i. P&G had come up with a new addition to its marketing strategy in the form of a character called Sangeeta Bhabhi, a dedicated housewife to indulge into ‘hard sell’ in rural markets through the stated character of a dedicated house wife.

ii. Maruti Suzuki India plans to invest Rs.4,000 crore in order to enhance its leadership position in the market. The company, which reported its highest ever annual profit and sales in the fiscal concluded March 31, 2015, said the amount would be utilised on enhancing marketing infrastructure, launching new products in the rural markets.

iii. Colgate-Palmolive and Hindustan Unilever have just about a third of their sales coming from the rural marketing.

iv. Coca-Cola India has identified rural markets for volume growth in India. The cola giant is slowly adopting a localised marketing strategy with local brand ambassadors and localised marketing campaigns to reach out to the rural consumers.

v. Whirlpool, is eyeing rural markets in India for its next phase of growth. The company, which has significant market share in the refrigerator, AC and washer segments in India, is set to tap markets with a population between one lakh and five lakh in the first phase.

vi. Hindustan Lever Ltd. has entered into rural market for more penetration through the operation ‘Bharat’. Since December 1999, HLL has reached out to 35,000 villages, 22 million.

It is often said that markets are made, not found. This is particularly true of the rural market of India. It is a market meant for the truly creative marketer.

Type # 2. Social Marketing:

Social marketing was “born” as a discipline in the 1970s, when Philip Kotler and Gerald Zaltman realized that the same marketing principles that were being used to sell products to consumers could be used to sell ideas, attitudes and behaviours.

Social marketing can be defined as “the systematic application of marketing, along with other concepts and techniques, to achieve specific behavioural goals for a social good”. Social marketing can be applied to promote merit goods, or to make a society avoid demerit goods and thus promote society’s well-being as a whole.

Social marketing applies a “customer oriented” approach and uses the concepts and tools used by commercial marketers in pursuit of social goals like anti-smoking campaigns or fund raising for NGOs. Social marketing aims to develop and integrate marketing concepts with other approaches to influence behaviours that benefit individuals and communities for the greater social good. Increasingly, social marketing is being described as having two sets of parents, namely a “social parent”, and a “marketing parent”.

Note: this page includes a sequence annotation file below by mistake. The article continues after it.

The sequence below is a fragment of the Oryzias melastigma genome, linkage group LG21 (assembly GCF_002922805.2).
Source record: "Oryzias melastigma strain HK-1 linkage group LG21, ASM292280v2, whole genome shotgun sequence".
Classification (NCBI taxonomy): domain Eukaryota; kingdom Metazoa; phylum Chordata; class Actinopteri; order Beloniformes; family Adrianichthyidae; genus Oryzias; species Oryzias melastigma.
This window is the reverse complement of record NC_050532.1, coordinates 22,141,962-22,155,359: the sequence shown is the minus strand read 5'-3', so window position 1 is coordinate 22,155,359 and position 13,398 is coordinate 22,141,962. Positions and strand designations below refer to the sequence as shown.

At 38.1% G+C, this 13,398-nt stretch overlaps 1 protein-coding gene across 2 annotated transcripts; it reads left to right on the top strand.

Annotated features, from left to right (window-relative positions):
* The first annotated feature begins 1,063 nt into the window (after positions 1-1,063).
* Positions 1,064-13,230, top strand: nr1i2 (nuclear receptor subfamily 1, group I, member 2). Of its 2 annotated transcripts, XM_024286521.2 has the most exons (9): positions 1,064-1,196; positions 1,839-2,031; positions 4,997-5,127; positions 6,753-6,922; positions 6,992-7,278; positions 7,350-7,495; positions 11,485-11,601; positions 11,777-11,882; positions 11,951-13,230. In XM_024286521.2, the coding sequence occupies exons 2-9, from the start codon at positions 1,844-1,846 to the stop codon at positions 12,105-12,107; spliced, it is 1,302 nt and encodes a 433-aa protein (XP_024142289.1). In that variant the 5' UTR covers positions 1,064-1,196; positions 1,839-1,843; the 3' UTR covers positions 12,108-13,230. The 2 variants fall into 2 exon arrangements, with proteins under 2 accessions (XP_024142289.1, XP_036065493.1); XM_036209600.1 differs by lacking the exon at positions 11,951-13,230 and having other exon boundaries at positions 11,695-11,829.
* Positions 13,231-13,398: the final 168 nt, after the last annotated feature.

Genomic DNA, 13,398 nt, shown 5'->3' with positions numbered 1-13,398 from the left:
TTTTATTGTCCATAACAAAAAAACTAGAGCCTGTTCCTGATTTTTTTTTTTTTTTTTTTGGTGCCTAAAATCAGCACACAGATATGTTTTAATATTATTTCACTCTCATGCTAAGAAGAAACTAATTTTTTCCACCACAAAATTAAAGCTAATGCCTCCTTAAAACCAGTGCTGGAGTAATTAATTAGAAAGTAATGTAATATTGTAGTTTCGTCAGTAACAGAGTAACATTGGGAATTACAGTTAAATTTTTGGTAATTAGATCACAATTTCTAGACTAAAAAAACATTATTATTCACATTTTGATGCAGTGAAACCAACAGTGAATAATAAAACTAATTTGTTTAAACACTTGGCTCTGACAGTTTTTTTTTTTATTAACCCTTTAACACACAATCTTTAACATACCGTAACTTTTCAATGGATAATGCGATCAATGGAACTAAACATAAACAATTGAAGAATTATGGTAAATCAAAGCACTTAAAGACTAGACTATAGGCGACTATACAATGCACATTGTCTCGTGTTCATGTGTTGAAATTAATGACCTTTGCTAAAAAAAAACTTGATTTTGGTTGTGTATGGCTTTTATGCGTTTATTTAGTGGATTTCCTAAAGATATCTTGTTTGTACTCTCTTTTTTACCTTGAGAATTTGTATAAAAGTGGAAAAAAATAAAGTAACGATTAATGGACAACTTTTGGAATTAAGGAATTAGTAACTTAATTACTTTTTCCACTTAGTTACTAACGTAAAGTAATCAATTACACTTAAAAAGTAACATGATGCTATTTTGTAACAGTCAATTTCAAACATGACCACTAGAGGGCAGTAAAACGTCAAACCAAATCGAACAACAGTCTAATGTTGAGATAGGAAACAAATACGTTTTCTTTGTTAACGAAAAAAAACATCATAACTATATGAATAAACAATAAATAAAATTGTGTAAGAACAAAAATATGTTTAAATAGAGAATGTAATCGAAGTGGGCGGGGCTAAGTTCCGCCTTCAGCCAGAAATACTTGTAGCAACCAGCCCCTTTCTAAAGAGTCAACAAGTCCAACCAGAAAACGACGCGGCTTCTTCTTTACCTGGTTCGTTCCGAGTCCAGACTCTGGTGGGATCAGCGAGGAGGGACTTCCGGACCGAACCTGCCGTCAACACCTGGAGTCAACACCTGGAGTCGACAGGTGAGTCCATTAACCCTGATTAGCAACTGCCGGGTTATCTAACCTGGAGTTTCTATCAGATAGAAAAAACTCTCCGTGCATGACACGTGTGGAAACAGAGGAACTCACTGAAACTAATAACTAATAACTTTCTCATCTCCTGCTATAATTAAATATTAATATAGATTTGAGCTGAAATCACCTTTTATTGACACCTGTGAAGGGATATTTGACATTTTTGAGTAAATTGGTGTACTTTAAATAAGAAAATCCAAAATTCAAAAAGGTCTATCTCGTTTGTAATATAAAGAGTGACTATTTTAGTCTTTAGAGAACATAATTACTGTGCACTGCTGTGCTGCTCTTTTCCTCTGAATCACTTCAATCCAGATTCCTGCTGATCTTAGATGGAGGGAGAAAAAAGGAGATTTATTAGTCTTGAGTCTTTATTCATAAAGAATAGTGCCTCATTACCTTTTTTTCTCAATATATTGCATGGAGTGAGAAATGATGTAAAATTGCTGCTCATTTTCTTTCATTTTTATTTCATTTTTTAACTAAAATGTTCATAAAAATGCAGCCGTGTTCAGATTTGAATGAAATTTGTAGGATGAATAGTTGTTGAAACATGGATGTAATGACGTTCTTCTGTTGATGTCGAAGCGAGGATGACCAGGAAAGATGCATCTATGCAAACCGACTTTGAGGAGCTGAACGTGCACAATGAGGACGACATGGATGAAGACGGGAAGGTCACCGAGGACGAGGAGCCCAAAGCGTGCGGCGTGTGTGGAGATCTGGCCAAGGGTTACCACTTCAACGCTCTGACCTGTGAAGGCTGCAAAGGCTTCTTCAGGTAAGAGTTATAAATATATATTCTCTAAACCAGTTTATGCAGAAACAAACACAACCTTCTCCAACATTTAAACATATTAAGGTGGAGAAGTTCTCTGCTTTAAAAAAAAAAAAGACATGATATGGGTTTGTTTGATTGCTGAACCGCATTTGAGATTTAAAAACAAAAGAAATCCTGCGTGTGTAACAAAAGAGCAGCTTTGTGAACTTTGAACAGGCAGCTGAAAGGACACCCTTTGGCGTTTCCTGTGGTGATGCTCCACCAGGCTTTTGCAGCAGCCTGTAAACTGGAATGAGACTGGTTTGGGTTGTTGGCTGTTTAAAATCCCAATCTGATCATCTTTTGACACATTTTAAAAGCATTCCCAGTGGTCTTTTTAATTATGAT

Social marketers who are dealing with goals such as reducing cigarette smoking or encouraging condom use for addressing the increasing population issue, have more difficult goals as they target long-term behavioural change in target populations. Not all social marketing campaigns are effective everywhere.

For example, anti-smoking campaigns such as World No Tobacco Day, aimed at curbing the demand for tobacco products have been less effective in some parts of the world such as China, India and Russia.

Type # 3. Green Marketing:

“Green Marketing” refers to holistic marketing concept wherein the production, marketing consumption an disposal of products and services happen in a manner that is less detrimental to the environment with growing awareness about the implications of global warming, non-biodegradable solid waste, harmful impact of pollutants etc., both marketers and consumers are becoming increasingly sensitive to the need for switch in to green products and services.